The past few weeks have been a goldmine in my neighborhood. Between the two of us, my roommate and I found three new things on the street! That’s pretty good. That’s like averaging one find per week. For those of you who don’t look for things, that’s really good. Two of the letters were so intense that we decided to frame them. Below are pictures and also I typed out what...
PSFK also thinks Malcolm Gladwell is wrong
Malcolm Gladwell’s take on social media is like a nun’s likely review of the Kama Sutra — self-righteous and misguided by virtue of voluntary self-exclusion from the subject. But while the nun’s stance reflects adherence to a moral code, Gladwell’s merely discloses a stubborn opinion based on little more than a bystander’s observations. Read more here.
Malcolm Gladwell doesn't use social media
There has been a lot of negative response to Malcolm Gladwell’s recent New Yorker Article which claims that social media and the internet will never be powerful enough to enact social change. He fills his five pages against social media without ever having participated in the communication medium to begin with. Here is one article from Mashable that disputes his claims. *Video from...
Encounters at the End of the World
Werner Herzog’s Encounters at the End of the World is one of my favorite documentaries of all time. The images and information about the wildlife are stunning but what really gets me are the profiles that Herzog does of the human inhabitants. His fascination with the motives of people who come to such an isolated place are justified; they are interested group. This is definitely worth...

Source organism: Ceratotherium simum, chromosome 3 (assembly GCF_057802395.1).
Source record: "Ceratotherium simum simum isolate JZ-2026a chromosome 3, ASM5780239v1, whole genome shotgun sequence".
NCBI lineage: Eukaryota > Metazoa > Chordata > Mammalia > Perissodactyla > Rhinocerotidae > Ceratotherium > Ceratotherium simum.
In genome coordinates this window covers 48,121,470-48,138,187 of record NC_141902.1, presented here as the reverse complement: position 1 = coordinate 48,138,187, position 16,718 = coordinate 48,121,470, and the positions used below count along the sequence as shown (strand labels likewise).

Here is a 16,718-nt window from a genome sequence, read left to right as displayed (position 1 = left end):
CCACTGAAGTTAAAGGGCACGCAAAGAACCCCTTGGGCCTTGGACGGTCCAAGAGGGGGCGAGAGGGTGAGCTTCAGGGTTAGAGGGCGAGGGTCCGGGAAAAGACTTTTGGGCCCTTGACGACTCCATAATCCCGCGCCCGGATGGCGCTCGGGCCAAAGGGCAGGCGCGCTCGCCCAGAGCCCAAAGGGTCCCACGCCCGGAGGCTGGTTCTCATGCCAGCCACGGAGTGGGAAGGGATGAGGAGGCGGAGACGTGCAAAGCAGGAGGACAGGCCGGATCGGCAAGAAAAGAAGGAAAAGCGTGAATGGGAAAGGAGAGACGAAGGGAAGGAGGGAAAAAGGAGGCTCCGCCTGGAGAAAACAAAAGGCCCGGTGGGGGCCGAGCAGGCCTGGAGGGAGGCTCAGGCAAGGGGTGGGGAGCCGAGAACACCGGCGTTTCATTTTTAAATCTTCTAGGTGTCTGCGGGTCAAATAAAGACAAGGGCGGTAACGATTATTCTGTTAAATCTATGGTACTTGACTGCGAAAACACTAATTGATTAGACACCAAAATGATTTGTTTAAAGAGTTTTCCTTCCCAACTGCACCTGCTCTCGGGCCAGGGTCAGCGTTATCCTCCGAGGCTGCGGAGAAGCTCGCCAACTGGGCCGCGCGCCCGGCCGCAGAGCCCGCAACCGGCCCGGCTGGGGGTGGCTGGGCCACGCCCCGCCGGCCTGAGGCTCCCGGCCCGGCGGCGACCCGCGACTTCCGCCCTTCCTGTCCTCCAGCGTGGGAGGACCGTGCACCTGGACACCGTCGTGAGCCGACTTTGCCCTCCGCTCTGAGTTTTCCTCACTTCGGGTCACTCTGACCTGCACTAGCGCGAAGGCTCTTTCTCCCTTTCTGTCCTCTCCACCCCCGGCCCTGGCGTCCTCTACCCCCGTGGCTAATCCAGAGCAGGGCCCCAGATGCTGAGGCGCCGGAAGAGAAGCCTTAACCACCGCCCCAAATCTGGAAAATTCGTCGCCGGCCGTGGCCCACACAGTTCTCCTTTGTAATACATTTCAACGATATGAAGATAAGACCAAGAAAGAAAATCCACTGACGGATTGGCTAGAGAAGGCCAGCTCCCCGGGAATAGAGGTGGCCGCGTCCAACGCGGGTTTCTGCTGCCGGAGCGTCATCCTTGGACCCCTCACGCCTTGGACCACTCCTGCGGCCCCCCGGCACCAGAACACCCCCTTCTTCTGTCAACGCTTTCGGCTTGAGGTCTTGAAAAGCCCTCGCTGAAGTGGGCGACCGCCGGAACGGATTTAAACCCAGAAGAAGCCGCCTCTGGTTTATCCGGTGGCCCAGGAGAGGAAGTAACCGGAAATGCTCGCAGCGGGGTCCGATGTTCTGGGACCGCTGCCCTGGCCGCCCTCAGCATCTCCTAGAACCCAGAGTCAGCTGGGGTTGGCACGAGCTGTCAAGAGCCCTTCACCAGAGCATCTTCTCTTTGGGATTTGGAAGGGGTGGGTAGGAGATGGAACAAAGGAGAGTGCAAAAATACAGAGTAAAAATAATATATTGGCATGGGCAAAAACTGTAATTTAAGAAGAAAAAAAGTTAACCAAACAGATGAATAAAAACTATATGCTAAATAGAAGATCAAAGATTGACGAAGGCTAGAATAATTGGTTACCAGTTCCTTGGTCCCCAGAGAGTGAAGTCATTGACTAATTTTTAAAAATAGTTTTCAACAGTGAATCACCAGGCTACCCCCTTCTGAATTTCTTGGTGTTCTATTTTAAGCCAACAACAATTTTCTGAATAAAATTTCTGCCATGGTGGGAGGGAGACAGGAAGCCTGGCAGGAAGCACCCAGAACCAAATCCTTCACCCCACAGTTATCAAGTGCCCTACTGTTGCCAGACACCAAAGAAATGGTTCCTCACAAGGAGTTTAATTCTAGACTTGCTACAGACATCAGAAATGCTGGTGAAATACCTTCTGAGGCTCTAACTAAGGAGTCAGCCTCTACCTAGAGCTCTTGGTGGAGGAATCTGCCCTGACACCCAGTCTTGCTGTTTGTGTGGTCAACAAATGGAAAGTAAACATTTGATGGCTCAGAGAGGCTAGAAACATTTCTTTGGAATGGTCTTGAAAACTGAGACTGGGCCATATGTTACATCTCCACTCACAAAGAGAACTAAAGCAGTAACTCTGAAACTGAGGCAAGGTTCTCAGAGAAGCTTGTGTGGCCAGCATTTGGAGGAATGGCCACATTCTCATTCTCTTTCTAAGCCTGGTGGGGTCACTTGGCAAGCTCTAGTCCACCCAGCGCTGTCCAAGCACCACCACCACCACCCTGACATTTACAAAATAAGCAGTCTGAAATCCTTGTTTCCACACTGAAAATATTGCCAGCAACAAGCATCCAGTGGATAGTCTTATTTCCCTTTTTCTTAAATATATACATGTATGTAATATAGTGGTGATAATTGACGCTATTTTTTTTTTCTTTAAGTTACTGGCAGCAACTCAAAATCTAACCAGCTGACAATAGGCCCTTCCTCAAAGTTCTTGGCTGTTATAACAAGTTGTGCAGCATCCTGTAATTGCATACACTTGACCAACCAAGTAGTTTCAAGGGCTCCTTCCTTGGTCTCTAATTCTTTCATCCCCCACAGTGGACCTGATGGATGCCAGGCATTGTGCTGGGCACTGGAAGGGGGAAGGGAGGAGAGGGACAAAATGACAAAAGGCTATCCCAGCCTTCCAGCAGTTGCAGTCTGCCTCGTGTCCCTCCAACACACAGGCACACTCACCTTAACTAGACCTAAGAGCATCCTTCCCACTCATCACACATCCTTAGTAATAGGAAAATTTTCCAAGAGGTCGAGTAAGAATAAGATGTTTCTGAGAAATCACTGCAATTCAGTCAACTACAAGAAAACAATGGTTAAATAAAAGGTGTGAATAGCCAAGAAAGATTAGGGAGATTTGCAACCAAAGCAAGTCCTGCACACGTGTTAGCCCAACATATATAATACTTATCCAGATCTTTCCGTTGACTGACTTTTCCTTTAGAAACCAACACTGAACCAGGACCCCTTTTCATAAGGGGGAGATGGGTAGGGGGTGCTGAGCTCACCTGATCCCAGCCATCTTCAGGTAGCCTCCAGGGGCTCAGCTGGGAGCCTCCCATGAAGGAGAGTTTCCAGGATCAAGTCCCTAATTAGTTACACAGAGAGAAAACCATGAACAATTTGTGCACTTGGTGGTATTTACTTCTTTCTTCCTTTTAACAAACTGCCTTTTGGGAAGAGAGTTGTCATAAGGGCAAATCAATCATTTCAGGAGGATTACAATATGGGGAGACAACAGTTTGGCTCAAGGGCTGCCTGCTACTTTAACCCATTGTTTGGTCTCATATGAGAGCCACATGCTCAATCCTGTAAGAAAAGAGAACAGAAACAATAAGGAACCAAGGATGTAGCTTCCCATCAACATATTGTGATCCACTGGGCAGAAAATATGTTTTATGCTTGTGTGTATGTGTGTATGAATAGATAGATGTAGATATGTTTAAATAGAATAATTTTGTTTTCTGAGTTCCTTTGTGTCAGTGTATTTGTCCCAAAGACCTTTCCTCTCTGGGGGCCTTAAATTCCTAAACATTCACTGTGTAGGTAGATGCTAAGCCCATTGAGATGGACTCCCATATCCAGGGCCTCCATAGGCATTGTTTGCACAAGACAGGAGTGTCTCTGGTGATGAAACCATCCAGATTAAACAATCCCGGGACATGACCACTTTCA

Mashable posts great examples of guerilla...
The great thing about all these campaigns is that they create a story without really trying too hard. By providing consumers with a fun distraction or a change in their routine, they are also giving them a story to tell later on. I love VW’s Fast Lane idea. Check out the rest here.
More Semiotic Analysis
Here’s a more detailed look at some semiotics and themes found in the brands/ads I chose last week: LEVI’S GO FORTH Walt Whitman Poem: america: authenticity, america, reality America Sign lighting up at beginning of spot: new dawn Fireworks: fourth of july, independence, freedom, new start Railroad Tracks Noise in background: progress, hardworking Black and White Cinematography:...
Inspiring YouTube Projects
Five YouTube Projects that are making a difference.